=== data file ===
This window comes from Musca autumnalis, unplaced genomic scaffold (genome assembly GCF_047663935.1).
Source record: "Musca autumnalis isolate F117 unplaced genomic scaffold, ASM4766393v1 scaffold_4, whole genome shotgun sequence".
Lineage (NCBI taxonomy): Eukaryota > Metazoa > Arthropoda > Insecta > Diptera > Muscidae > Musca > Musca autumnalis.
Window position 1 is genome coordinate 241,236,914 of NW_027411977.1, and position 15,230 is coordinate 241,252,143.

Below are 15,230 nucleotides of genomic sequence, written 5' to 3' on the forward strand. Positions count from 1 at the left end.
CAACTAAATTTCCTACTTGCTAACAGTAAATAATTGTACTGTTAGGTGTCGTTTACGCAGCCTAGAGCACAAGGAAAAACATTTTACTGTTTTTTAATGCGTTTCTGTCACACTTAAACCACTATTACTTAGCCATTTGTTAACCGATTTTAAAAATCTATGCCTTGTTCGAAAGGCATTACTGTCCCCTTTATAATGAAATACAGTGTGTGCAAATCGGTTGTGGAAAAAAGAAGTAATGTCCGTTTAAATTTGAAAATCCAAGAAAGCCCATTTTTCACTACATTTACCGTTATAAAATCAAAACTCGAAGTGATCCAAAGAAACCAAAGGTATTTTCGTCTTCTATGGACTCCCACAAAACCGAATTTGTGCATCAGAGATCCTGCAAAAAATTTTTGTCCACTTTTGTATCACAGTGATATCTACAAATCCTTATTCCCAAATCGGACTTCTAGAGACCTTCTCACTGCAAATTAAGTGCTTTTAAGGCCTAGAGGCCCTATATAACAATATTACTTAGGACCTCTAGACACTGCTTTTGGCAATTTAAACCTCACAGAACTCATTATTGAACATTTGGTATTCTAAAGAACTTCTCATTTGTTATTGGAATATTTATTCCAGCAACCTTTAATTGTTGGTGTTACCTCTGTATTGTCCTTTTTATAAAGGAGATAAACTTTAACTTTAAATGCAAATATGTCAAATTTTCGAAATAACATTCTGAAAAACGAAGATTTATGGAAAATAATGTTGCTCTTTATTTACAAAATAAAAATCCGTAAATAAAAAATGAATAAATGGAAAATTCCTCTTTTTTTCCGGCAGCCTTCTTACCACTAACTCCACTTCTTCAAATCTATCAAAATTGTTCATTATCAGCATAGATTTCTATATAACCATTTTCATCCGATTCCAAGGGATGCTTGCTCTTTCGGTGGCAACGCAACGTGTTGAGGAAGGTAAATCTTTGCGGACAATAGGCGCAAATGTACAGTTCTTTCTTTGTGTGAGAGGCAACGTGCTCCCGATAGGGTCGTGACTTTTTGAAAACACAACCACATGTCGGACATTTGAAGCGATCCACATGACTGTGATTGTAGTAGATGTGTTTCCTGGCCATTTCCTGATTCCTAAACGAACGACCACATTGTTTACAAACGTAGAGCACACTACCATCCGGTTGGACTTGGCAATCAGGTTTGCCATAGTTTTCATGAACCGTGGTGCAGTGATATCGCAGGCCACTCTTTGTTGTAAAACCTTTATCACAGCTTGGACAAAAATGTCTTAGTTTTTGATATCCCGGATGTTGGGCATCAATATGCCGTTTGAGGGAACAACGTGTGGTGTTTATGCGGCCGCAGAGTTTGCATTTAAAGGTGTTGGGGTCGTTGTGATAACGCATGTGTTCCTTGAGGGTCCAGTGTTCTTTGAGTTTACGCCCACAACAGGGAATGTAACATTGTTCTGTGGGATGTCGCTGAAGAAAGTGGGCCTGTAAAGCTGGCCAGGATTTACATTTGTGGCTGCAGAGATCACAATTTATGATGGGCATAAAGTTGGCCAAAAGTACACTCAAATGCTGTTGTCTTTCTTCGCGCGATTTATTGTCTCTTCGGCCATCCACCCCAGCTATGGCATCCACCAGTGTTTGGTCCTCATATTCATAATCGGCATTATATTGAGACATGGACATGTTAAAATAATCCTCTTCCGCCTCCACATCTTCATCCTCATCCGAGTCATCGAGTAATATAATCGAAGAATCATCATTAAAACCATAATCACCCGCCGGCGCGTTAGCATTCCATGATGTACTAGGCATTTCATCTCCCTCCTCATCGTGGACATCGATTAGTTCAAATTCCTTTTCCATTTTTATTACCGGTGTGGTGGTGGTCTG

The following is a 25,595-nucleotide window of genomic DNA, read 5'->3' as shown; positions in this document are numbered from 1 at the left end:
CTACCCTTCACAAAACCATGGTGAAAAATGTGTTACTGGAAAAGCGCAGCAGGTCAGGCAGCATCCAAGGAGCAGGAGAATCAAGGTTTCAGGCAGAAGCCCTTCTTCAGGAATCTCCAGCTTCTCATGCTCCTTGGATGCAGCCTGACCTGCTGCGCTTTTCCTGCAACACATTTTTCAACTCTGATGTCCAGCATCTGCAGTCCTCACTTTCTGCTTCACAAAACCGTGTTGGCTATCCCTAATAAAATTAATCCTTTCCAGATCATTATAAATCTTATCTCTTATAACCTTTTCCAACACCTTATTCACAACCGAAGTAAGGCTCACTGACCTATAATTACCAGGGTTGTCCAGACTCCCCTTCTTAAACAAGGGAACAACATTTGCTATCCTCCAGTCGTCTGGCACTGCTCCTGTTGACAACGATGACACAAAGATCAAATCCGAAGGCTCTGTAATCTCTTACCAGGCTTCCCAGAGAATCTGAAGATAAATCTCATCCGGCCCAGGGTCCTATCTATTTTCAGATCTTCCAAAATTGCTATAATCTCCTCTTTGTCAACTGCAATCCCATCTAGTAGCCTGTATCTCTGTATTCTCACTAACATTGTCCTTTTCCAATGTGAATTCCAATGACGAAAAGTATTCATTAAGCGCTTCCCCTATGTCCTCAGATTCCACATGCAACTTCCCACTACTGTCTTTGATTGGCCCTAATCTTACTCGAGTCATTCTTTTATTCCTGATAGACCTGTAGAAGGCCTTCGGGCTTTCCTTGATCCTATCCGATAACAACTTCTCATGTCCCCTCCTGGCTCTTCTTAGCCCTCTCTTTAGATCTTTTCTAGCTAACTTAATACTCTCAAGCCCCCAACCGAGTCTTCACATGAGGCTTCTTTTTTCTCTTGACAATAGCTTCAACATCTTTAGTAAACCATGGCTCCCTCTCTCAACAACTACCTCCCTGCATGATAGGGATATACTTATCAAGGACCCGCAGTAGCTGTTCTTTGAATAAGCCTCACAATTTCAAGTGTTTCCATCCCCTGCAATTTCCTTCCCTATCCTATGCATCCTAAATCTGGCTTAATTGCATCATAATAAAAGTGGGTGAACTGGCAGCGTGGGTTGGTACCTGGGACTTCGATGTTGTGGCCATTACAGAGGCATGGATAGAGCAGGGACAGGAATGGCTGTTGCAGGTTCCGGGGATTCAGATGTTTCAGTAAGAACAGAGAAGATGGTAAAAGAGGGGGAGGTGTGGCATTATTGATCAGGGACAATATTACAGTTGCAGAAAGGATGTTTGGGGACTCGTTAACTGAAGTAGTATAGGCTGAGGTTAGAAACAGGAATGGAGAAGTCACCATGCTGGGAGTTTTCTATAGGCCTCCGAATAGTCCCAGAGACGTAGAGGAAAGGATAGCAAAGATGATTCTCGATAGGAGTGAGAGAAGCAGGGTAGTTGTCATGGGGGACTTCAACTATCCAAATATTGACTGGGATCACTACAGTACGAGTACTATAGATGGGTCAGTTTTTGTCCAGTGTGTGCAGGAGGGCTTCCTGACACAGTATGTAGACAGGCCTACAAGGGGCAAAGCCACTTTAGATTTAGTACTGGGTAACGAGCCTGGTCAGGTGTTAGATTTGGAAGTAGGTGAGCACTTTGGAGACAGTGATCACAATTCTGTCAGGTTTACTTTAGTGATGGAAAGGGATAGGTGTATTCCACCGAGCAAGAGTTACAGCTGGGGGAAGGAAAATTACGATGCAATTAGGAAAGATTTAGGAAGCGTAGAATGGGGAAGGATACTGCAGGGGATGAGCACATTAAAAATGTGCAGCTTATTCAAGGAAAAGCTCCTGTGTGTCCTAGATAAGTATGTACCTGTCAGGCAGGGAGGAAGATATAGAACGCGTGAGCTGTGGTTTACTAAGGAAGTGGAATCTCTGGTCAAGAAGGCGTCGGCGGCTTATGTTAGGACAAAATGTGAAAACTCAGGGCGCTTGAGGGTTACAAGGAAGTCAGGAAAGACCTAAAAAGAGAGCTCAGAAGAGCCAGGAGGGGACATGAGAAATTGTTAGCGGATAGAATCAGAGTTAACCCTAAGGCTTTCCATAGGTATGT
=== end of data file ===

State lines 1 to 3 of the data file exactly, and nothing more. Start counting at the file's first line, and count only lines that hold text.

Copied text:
This window comes from Musca autumnalis, unplaced genomic scaffold (genome assembly GCF_047663935.1).
Source record: "Musca autumnalis isolate F117 unplaced genomic scaffold, ASM4766393v1 scaffold_4, whole genome shotgun sequence".
Lineage (NCBI taxonomy): Eukaryota > Metazoa > Arthropoda > Insecta > Diptera > Muscidae > Musca > Musca autumnalis.